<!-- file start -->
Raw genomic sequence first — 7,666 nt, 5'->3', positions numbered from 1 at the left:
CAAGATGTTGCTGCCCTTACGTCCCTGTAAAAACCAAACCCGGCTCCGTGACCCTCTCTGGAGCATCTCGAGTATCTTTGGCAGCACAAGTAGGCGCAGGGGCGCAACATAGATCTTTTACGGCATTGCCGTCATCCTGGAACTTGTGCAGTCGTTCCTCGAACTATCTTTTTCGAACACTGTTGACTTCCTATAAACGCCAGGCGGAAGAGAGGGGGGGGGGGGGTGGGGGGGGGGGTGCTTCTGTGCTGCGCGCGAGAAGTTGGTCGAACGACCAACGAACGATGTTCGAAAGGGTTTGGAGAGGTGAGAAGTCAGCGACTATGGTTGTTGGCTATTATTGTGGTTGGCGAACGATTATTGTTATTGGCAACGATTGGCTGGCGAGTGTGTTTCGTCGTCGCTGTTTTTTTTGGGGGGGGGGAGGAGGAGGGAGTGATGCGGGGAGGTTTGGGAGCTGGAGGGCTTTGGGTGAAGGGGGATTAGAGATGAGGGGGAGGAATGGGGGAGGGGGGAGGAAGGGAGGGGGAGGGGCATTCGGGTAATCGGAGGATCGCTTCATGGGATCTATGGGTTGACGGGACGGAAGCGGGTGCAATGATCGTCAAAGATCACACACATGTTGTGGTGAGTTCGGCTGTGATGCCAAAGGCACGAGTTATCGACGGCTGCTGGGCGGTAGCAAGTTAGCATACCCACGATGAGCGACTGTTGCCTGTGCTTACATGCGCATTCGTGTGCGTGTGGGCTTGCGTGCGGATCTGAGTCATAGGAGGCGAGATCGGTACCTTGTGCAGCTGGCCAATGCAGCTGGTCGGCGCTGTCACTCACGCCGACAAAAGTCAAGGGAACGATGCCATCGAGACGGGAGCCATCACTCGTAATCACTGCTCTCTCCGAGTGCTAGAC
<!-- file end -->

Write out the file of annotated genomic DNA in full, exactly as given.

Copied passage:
Raw genomic sequence first — 7,666 nt, 5'->3', positions numbered from 1 at the left:
CAAGATGTTGCTGCCCTTACGTCCCTGTAAAAACCAAACCCGGCTCCGTGACCCTCTCTGGAGCATCTCGAGTATCTTTGGCAGCACAAGTAGGCGCAGGGGCGCAACATAGATCTTTTACGGCATTGCCGTCATCCTGGAACTTGTGCAGTCGTTCCTCGAACTATCTTTTTCGAACACTGTTGACTTCCTATAAACGCCAGGCGGAAGAGAGGGGGGGGGGGGGTGGGGGGGGGGGTGCTTCTGTGCTGCGCGCGAGAAGTTGGTCGAACGACCAACGAACGATGTTCGAAAGGGTTTGGAGAGGTGAGAAGTCAGCGACTATGGTTGTTGGCTATTATTGTGGTTGGCGAACGATTATTGTTATTGGCAACGATTGGCTGGCGAGTGTGTTTCGTCGTCGCTGTTTTTTTTGGGGGGGGGGAGGAGGAGGGAGTGATGCGGGGAGGTTTGGGAGCTGGAGGGCTTTGGGTGAAGGGGGATTAGAGATGAGGGGGAGGAATGGGGGAGGGGGGAGGAAGGGAGGGGGAGGGGCATTCGGGTAATCGGAGGATCGCTTCATGGGATCTATGGGTTGACGGGACGGAAGCGGGTGCAATGATCGTCAAAGATCACACACATGTTGTGGTGAGTTCGGCTGTGATGCCAAAGGCACGAGTTATCGACGGCTGCTGGGCGGTAGCAAGTTAGCATACCCACGATGAGCGACTGTTGCCTGTGCTTACATGCGCATTCGTGTGCGTGTGGGCTTGCGTGCGGATCTGAGTCATAGGAGGCGAGATCGGTACCTTGTGCAGCTGGCCAATGCAGCTGGTCGGCGCTGTCACTCACGCCGACAAAAGTCAAGGGAACGATGCCATCGAGACGGGAGCCATCACTCGTAATCACTGCTCTCTCCGAGTGCTAGAC